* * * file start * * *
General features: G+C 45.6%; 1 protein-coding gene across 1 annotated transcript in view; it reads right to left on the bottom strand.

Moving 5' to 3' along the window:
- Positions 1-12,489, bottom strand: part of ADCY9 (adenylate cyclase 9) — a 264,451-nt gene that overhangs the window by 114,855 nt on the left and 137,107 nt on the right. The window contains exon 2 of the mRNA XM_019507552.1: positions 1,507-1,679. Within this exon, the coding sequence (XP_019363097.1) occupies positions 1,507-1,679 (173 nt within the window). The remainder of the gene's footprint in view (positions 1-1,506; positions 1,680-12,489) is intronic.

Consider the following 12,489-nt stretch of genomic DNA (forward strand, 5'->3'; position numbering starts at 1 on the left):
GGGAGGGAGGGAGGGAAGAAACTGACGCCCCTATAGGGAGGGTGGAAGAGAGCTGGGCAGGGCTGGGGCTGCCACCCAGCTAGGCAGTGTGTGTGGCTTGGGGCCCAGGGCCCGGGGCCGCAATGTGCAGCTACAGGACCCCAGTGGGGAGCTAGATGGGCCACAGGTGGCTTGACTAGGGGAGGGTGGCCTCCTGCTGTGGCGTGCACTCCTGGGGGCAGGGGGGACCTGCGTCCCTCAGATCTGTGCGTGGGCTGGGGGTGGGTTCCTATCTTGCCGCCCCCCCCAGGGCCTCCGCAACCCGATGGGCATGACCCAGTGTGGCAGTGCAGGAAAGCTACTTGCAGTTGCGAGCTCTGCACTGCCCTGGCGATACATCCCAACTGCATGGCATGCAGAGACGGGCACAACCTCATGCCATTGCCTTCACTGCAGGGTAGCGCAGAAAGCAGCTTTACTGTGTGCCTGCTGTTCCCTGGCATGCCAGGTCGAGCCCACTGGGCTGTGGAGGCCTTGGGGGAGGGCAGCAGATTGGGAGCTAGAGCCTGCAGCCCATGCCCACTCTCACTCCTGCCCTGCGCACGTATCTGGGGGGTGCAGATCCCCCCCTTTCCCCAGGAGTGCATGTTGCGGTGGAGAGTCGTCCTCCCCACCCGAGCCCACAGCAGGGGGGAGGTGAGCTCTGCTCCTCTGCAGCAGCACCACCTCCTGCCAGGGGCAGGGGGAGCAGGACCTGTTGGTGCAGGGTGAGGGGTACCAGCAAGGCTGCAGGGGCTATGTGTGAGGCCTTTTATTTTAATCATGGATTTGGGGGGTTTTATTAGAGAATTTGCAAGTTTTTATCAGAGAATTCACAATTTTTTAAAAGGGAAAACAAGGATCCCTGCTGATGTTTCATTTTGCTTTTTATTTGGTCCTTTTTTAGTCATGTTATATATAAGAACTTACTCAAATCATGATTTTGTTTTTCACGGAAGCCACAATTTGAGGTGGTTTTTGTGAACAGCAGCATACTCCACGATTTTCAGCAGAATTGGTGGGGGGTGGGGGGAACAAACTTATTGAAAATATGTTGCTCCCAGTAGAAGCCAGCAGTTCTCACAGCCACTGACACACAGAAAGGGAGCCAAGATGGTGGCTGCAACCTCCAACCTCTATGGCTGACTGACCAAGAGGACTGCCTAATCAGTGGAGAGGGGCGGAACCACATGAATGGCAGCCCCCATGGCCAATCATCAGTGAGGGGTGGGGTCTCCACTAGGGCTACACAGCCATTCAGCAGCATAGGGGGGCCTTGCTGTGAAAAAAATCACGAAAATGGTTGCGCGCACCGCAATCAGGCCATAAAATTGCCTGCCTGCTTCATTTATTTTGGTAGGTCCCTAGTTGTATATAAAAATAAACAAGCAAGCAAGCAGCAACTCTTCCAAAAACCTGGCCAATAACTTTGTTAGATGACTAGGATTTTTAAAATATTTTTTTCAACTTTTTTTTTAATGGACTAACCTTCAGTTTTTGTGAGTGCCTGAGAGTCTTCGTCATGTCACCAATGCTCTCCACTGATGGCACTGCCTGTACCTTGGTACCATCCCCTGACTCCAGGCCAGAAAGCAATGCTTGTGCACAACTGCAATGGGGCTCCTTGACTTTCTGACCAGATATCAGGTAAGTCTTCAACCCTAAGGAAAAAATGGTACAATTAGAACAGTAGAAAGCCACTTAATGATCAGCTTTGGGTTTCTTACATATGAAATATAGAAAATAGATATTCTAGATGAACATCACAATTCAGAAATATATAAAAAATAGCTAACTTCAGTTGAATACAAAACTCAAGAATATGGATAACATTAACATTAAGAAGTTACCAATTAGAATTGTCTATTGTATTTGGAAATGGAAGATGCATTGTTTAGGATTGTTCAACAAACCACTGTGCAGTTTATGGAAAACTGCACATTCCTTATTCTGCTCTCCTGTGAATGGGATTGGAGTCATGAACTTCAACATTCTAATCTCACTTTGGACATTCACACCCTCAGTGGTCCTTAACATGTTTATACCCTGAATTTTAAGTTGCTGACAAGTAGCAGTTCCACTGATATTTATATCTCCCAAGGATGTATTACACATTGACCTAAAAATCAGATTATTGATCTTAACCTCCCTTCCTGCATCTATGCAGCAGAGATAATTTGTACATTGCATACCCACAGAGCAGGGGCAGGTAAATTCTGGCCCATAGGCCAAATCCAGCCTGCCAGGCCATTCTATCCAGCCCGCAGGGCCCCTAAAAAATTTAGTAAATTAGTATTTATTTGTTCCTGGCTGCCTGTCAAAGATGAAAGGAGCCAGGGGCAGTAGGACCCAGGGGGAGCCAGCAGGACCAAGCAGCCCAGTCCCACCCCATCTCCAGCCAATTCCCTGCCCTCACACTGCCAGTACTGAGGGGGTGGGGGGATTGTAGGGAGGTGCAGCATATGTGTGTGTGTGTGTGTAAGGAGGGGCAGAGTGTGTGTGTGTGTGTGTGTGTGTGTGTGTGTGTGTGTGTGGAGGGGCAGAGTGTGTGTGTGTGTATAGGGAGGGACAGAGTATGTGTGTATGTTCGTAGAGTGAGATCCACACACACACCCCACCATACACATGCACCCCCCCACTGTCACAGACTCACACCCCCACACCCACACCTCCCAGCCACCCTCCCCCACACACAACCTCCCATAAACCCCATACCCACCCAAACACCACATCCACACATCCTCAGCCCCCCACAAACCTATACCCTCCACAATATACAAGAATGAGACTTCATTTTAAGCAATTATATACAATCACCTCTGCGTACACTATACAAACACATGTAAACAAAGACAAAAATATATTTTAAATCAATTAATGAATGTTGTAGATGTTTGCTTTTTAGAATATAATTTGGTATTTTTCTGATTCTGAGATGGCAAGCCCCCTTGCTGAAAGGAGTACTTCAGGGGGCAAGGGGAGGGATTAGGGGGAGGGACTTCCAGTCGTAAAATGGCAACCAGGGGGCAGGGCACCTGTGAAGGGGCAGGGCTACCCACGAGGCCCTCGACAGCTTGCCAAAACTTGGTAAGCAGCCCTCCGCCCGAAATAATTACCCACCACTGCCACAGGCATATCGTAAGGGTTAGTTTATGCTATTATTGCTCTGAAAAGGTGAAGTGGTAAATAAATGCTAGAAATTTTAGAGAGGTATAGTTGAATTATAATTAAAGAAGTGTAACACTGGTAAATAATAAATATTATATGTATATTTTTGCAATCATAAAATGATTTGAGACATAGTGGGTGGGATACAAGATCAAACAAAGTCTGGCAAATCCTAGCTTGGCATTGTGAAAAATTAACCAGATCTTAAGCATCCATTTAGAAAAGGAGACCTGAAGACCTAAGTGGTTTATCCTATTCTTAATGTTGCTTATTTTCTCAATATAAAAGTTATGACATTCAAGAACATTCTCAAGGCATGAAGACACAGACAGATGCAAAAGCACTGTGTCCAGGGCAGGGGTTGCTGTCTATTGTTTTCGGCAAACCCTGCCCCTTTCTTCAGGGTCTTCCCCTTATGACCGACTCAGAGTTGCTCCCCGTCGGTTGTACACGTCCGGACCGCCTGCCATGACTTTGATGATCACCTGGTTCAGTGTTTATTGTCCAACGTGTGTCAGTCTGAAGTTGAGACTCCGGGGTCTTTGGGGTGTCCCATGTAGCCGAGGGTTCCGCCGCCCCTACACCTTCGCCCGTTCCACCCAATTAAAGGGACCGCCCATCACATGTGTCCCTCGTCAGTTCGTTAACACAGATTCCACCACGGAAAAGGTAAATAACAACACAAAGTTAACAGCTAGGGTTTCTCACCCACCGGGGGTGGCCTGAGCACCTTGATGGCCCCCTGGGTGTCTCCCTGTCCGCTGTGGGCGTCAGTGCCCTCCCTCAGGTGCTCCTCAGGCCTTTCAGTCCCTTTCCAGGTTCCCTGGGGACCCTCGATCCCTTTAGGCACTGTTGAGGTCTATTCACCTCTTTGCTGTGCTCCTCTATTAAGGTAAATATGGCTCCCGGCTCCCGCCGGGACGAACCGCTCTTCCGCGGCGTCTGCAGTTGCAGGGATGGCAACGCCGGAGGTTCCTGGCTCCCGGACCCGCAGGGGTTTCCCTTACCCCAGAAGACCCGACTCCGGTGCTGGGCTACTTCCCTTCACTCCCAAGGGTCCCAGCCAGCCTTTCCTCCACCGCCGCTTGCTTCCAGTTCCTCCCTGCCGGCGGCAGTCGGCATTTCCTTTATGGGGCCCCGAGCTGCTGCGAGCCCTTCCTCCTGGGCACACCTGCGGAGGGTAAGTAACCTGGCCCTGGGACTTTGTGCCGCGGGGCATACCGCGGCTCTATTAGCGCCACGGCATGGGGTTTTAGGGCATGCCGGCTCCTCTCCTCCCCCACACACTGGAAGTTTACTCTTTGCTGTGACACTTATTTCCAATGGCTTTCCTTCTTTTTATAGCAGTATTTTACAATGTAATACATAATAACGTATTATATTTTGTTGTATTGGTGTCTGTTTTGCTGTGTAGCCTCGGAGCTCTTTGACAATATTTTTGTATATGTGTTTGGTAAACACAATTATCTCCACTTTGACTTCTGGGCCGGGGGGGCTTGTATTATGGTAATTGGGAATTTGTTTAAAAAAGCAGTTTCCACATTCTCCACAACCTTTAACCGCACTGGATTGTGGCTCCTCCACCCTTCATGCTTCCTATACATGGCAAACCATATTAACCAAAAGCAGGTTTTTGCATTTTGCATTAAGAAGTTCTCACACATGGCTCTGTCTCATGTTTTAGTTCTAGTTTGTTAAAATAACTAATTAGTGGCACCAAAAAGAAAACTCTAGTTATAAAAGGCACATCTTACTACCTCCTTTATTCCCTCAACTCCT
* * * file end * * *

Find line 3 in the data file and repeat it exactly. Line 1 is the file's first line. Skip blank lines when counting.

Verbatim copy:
- Positions 1-12,489, bottom strand: part of ADCY9 (adenylate cyclase 9) — a 264,451-nt gene that overhangs the window by 114,855 nt on the left and 137,107 nt on the right. The window contains exon 2 of the mRNA XM_019507552.1: positions 1,507-1,679. Within this exon, the coding sequence (XP_019363097.1) occupies positions 1,507-1,679 (173 nt within the window). The remainder of the gene's footprint in view (positions 1-1,506; positions 1,680-12,489) is intronic.